Why Do I Care?:

  1. Emerging Threat Landscape: UNC3944 represents the evolving nature of threat actors, with financially motivated groups adopting sophisticated tactics to breach organizations.

  2. Broad Target Range: From telecom to hospitality, the group's expanding target sectors indicate the potential widespread impact of their activities.

  3. Connection to Major Breaches: Their suspected involvement in many recent headline-making breaches underscores the real-world implications and the potential damage such groups can cause.

They’ve been active since early 2022 and initially targeted telecom and business process outsourcing companies but have now expanded their reach to sectors like hospitality, retail, and financial services. They employ tactics like phone-based social engineering and SMS-based phishing to gain access to organizations. Their modus operandi involves impersonating employees to obtain multi-factor authentication codes and using a variety of tools to steal information and maintain persistence in the victim's network. (read more)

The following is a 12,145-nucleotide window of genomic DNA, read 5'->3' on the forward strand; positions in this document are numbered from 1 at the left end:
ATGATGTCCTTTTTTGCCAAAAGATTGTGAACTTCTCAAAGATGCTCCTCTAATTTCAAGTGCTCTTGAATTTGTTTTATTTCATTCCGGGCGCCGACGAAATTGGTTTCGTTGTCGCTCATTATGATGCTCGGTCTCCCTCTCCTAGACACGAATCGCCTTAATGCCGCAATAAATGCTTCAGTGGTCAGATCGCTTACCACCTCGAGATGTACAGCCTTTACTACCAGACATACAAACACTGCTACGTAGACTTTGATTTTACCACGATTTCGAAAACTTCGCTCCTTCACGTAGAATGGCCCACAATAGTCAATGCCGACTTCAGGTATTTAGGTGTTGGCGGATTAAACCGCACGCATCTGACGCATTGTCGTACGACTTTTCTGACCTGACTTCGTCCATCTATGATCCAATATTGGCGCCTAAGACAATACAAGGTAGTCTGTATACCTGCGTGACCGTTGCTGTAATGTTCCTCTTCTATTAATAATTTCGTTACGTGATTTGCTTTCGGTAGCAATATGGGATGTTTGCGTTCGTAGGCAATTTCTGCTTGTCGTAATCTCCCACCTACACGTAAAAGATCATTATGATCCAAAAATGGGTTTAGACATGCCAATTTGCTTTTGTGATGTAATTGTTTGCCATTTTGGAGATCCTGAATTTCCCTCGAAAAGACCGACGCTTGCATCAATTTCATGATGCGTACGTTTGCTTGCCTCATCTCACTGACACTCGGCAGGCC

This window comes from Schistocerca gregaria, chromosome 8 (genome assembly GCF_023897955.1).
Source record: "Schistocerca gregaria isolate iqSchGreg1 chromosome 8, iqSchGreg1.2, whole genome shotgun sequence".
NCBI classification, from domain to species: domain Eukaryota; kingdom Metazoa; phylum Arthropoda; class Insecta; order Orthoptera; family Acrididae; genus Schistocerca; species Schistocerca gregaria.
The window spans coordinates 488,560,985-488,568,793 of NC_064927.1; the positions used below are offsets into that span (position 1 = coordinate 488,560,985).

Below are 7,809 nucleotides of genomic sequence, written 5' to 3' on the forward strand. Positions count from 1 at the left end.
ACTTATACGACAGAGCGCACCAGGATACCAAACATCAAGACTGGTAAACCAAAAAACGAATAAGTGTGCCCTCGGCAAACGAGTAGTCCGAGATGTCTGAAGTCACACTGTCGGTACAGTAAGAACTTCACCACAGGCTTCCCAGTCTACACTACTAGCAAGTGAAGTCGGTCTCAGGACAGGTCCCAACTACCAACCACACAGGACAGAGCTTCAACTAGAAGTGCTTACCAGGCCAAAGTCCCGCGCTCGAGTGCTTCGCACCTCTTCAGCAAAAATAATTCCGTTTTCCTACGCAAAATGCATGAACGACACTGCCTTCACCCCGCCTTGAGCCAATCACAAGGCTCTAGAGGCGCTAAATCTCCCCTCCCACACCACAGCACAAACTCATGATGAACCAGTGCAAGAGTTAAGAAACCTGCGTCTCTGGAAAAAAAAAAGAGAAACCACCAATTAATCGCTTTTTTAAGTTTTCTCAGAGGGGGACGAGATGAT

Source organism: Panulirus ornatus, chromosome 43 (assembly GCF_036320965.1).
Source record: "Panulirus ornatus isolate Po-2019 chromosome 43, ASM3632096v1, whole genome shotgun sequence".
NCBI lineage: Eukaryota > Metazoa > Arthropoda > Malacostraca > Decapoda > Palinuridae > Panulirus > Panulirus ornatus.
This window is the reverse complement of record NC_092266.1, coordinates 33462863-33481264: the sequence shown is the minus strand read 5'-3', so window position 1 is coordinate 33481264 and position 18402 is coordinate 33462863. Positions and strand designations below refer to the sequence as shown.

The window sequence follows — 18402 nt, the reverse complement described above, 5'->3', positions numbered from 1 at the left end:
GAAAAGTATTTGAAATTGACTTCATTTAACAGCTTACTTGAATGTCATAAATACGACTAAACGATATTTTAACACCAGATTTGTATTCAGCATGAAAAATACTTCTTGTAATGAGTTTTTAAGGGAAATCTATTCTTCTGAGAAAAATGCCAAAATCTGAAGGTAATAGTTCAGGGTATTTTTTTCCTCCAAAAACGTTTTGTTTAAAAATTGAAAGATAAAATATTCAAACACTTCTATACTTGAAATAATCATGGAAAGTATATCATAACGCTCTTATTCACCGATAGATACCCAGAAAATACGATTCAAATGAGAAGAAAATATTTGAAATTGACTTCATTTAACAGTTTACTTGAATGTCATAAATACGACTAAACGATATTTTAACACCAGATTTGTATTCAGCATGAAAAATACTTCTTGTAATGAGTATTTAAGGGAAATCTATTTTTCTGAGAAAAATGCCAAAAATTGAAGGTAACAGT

Why Do I Care?:

  1. Extensive Data Breach: The incident potentially affected a vast number of individuals affiliated with the University from 1989 to 2021.

  2. Sensitive Information Exposed: Personal and academic data, including Social Security numbers and other identifiers, were potentially compromised.

We don’t know much about this one, but the University confirmed the breach and stated it goes back to …1989?! If you ever went to school or did business with the University of Minnesota, now might be the time to do some checks on your credit usage. (read more)

Between May and September 2023, Ahmed Eltantawy, a former Egyptian MP, was targeted with Predator spyware after he announced his intention to run for the 2024 Egyptian presidency. The spyware was delivered through links on SMS and WhatsApp. Investigations revealed that the spyware was linked to Cytrox and was delivered via a device inside Egypt, leading to high confidence that the Egyptian government was behind the attack.

Why Do I Care?:

  • Government Use of Spyware: Governments might use cyber tools to monitor and potentially suppress political rivals.

  • WhatsApp Exploit Delivery: Digital communication platforms, even popular ones, can be exploited.

  • Telecom Vulnerabilities: The telecom infrastructure has vulnerabilities that can be misused for surveillance.

Eltantawy had previously been targeted in 2021 with the same spyware. The report also highlights the potential vulnerabilities in the telecommunications ecosystem and the misuse of Sandvine's PacketLogic device in the attack. (read more)